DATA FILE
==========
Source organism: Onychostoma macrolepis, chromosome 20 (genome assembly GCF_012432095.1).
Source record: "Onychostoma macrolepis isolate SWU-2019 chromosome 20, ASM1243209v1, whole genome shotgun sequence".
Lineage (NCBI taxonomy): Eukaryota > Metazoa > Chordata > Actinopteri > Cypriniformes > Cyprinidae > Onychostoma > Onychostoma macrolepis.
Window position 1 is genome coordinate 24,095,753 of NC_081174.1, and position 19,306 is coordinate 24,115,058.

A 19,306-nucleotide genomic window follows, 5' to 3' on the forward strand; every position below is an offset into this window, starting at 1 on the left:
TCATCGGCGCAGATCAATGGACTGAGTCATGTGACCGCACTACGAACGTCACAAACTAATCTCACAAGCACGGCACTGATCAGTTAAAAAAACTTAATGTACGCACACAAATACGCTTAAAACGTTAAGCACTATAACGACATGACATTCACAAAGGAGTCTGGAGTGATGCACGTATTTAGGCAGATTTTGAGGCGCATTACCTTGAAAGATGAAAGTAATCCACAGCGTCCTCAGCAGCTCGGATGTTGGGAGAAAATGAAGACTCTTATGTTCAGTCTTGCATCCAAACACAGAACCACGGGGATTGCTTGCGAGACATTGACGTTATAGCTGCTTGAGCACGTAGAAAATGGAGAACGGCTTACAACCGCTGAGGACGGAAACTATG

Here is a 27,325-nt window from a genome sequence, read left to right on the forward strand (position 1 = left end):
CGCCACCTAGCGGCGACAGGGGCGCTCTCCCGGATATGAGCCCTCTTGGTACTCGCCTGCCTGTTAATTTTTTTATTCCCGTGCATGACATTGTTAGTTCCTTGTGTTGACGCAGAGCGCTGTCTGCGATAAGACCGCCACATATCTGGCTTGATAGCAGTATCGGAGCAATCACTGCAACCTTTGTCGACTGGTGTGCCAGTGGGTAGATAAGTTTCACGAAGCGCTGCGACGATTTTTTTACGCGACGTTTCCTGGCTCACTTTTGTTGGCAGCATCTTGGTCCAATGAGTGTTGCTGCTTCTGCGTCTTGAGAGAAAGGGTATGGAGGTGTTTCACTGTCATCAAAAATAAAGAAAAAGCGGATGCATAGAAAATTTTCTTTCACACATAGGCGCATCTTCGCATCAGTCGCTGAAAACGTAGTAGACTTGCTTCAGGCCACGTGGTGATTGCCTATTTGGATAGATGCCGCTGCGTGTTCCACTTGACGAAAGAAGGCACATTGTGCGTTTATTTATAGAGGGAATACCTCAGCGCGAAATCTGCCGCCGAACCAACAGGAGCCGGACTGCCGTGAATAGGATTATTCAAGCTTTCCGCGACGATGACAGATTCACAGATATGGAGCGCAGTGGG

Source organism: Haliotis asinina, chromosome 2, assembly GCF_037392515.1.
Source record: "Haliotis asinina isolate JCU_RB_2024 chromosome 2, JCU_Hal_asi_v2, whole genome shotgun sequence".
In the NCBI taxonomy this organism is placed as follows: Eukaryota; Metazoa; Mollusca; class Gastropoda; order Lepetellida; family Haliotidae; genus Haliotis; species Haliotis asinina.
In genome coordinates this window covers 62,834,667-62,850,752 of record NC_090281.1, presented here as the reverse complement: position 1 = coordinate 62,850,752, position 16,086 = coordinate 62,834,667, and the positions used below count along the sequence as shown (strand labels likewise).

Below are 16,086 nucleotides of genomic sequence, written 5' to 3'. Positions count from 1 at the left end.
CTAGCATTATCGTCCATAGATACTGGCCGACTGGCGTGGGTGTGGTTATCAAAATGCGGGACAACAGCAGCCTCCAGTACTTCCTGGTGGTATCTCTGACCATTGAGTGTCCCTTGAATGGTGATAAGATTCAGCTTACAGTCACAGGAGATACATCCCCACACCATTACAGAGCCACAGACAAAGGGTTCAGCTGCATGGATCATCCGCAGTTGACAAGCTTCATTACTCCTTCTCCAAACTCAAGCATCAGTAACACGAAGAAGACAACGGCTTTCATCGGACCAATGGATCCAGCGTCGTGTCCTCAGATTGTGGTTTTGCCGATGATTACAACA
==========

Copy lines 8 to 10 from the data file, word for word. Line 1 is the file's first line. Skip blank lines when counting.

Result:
CGCCACCTAGCGGCGACAGGGGCGCTCTCCCGGATATGAGCCCTCTTGGTACTCGCCTGCCTGTTAATTTTTTTATTCCCGTGCATGACATTGTTAGTTCCTTGTGTTGACGCAGAGCGCTGTCTGCGATAAGACCGCCACATATCTGGCTTGATAGCAGTATCGGAGCAATCACTGCAACCTTTGTCGACTGGTGTGCCAGTGGGTAGATAAGTTTCACGAAGCGCTGCGACGATTTTTTTACGCGACGTTTCCTGGCTCACTTTTGTTGGCAGCATCTTGGTCCAATGAGTGTTGCTGCTTCTGCGTCTTGAGAGAAAGGGTATGGAGGTGTTTCACTGTCATCAAAAATAAAGAAAAAGCGGATGCATAGAAAATTTTCTTTCACACATAGGCGCATCTTCGCATCAGTCGCTGAAAACGTAGTAGACTTGCTTCAGGCCACGTGGTGATTGCCTATTTGGATAGATGCCGCTGCGTGTTCCACTTGACGAAAGAAGGCACATTGTGCGTTTATTTATAGAGGGAATACCTCAGCGCGAAATCTGCCGCCGAACCAACAGGAGCCGGACTGCCGTGAATAGGATTATTCAAGCTTTCCGCGACGATGACAGATTCACAGATATGGAGCGCAGTGGG

Source organism: Haliotis asinina, chromosome 2, assembly GCF_037392515.1.
Source record: "Haliotis asinina isolate JCU_RB_2024 chromosome 2, JCU_Hal_asi_v2, whole genome shotgun sequence".